"Everybody has a secret world inside of them. All of the people of the world, I mean everybody. No matter how dull and boring they are on the outside, inside them they've all got unimaginable, magnificent, wonderful, stupid, amazing worlds. Not just one world. Hundreds of them. Thousands maybe" ~ Neil Gaiman (A Game of You)
The book was not without flaw. It was drawn out and rambling in some parts; occasionally the dialogue didn't seem to work very well. However, it was a compelling story about a topic that interests me very much right now -- the life of a rising star author.
Wouk did an excellent job of characterizing. You really got a feel for the people he created. Youngblood Hawke was a larger than life, beast of a man. As a writer, I recognized the qualities that most of us can probably relate to: a huge ego, necessary to even consider putting pen to paper; tormenting bursts of self-doubt; the belief that one can write much better, as you'll see in the next book; and that strange compulsion to keep writing, whatever the circumstances.
The supporting characters were just as compelling and well-sketched. As Wouk revealed more and more about his characters, kind of like peeling the skin off an onion, you experienced the same loss of innocence and disgust that Youngblood Hawke, himself, felt. The few moral characters in the story shined brightly, tugged at your heart and earned your sympathy.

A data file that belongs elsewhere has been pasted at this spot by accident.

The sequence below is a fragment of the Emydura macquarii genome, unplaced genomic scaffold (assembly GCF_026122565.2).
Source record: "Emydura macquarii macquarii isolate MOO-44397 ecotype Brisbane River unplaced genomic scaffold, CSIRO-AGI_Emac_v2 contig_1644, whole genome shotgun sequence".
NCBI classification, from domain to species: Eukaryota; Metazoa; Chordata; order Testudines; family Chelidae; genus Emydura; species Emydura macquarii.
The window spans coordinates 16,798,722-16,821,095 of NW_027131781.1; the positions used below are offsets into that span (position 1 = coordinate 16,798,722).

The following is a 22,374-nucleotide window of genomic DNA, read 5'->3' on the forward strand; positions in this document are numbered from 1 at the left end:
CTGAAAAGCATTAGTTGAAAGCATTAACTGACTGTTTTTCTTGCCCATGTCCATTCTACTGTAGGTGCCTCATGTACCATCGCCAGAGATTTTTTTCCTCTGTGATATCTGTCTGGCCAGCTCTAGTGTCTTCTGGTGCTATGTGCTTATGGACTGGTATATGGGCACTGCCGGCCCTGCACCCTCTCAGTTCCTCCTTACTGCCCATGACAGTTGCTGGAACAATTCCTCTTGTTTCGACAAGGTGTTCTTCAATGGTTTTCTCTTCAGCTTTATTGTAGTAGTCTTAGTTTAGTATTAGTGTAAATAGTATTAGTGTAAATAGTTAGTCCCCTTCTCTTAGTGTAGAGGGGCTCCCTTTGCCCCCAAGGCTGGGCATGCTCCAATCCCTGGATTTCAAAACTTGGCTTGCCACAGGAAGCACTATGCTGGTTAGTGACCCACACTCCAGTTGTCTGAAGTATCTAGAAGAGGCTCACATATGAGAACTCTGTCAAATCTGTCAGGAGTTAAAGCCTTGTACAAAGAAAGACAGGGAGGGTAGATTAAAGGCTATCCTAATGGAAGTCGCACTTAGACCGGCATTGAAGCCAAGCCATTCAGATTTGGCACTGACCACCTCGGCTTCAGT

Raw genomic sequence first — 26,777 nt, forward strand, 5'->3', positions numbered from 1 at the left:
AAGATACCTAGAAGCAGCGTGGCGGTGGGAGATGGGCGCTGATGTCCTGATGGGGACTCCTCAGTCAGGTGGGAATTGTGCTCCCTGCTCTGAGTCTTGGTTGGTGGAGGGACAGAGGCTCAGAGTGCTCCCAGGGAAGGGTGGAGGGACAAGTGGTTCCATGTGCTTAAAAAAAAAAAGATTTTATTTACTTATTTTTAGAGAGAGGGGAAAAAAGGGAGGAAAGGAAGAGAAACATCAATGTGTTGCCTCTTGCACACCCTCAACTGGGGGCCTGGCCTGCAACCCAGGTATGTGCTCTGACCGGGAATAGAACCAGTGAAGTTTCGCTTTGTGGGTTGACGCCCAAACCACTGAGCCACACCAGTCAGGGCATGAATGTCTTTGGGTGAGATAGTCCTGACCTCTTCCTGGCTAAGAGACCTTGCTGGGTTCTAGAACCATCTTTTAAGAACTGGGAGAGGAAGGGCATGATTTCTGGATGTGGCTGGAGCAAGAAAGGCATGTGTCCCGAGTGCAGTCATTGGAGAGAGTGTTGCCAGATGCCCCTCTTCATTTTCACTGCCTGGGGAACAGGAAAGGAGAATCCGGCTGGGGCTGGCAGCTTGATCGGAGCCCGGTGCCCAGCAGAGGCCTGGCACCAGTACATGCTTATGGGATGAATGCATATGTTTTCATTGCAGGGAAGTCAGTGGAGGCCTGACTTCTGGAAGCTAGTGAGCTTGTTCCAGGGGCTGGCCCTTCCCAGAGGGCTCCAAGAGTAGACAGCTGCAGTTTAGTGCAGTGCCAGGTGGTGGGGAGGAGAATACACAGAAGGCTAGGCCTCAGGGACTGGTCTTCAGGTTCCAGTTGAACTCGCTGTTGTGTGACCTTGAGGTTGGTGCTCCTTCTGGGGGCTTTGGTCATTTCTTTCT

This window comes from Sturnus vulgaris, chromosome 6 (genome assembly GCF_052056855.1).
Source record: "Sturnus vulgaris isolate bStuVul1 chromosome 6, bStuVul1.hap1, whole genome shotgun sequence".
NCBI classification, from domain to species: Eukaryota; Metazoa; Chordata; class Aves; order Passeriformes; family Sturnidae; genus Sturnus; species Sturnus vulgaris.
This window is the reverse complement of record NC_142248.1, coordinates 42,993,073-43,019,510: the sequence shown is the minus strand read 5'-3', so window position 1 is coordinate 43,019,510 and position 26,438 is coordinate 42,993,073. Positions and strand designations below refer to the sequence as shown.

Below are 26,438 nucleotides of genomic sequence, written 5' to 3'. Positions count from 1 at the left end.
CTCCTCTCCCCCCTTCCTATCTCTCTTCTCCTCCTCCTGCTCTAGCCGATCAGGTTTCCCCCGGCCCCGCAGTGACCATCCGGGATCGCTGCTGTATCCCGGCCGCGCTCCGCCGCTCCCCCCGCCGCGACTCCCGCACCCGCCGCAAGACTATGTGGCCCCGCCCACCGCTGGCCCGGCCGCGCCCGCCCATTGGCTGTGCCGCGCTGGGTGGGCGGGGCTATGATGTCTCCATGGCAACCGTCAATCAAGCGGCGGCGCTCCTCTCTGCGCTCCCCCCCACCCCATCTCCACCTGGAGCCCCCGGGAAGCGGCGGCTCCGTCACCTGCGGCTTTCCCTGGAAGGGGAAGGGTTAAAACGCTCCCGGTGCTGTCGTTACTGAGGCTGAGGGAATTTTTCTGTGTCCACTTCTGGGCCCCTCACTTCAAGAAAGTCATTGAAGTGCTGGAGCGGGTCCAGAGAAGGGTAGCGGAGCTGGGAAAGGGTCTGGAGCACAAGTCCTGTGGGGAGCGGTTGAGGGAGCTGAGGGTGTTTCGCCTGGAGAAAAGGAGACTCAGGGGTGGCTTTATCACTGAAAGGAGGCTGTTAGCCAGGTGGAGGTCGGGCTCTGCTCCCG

I won't spoil the book for you, but I have to admit that the ending was very unsatisfying to me. That was probably due to my attachment to some of the characters. I didn't feel that the ending was necessarily wrong, per se. I just think that the author could have chosen the alternative and still remained true to the story.
Now, I'm not satisfied reading a book unless I am able to take something from it to add to my craft. To that end, Wouk was masterful at using foreshadowing. Throughout the book, he sprinkled subtle, poetic hints at what would happen in the story. It was not surprising the way the events unfolded, it was more like a fulfillment of promises.
I don't know if I would heartily recommend this book. It had such a cynical and pessimistic tone. I also personally could have done without a lot of the profanity; hey, I'm sensitive that way. But I don't regret the time I sacrificed to read it.